Tattoos can be a beautiful avenue of self expression, but for some who were involved in gangs or hate groups in the past, they can be a very visible reminder of a mistake. Since tattoo removal is such a painful and expensive process, it remains out of reach for many, leading to social and career consequences. But a tattoo parlor in Kentucky has come up with a creative solution, continuing the good work of others in recent years.
The Gallery X Art Collective in Murray posted an offer on Facebook last week to cover up any racist, hateful, or gang-related tattoos free of charge—and in the first week, they received 30 requests. Owners Jeremiah Swift and Ryun King say they were inspired by the Black Lives Matter movement to do their part to end discrimination and support those who have had the courage to leave their hateful past behind.
“A lot of people when they were younger just didn’t know any better and were left with mistakes on their bodies. We just want to make sure everybody has a chance to change,” Jeremiah told CNN.
So far, their friendly tattoo artists have covered up a large swastika on a man’s chest—which embarrassed him so much he never took his shirt off around his children—and they’ve reinvented the arms of a man which had been completely covered in hate symbols.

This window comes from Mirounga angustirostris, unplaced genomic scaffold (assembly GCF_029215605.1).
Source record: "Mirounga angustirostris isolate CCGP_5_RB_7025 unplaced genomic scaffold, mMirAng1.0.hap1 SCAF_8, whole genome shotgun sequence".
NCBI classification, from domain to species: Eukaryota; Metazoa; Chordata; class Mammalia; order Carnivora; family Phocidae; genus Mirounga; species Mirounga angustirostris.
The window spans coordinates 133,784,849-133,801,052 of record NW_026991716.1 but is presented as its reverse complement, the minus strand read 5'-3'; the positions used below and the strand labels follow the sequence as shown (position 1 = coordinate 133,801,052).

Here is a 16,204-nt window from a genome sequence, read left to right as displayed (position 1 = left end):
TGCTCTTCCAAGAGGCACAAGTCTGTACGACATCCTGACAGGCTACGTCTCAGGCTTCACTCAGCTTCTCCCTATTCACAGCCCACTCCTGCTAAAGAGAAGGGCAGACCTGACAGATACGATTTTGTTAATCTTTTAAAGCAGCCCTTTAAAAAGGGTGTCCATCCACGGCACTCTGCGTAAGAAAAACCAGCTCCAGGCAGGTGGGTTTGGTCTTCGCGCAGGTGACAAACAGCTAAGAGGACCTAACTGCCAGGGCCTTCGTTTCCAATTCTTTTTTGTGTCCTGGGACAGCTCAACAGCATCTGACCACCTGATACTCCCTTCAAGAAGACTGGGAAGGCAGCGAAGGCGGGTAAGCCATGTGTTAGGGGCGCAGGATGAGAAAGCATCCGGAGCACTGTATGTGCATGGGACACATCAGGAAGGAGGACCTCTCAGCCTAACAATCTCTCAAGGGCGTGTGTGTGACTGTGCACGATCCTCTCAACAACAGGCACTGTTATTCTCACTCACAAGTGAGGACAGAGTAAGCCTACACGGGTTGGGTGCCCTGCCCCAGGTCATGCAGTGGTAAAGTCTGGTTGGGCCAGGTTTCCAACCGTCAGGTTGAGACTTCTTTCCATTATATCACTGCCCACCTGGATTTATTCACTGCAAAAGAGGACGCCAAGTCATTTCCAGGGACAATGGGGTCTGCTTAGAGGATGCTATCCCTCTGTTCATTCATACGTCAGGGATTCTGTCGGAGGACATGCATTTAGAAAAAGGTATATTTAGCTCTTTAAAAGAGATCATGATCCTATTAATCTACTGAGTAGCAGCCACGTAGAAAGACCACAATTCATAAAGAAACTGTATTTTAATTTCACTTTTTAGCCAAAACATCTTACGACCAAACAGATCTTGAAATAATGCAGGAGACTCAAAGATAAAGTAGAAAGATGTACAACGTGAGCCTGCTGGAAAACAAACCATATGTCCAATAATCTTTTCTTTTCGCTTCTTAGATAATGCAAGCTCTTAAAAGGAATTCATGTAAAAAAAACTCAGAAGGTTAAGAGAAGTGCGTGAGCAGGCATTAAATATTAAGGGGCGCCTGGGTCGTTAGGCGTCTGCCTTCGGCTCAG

Their first pro bono client was a woman named Jennifer Tucker. Now a mother of two, she regretted the confederate flag tattoo she got at 18. She credits the youthful mistake to having grown up in an all-white neighborhood where the flag was frequently flown with pride. It wasn’t until she moved away from her hometown and got involved in peace movements to end racial injustice that her mind was opened.
“Every time I attend a group meeting or protest, I make a new friend,” she told CNN. “And I don’t want to be standing next to them with a confederate flag on my leg.”
Thanks to Jeremiah’s creativity, what was once an emblem of hate has been converted into a humorous conversation starter: a cartoon character called ‘Pickle Rick’ from Ricky and Morty.
Jeremiah and Ryun’s good work derives from a similar spirit shown by a tattoo parlor that made the same offer to people in Maryland. In 2017, Southside Tattoo became booked solid for 6 months taking care of people wanting similar tattoos covered up. This inspired the owners, Elizabeth and David Cutlip, to start the Random Acts of Tattoo foundation to create and fund a network of artists around the world willing to help folks get a fresh start. If you would like to support their work, click on their GoFundMe page.
(Featured photo by Southside Tattoo)
MULTIPLY the Good by Sharing the Idea With Other Businesses on Social Media…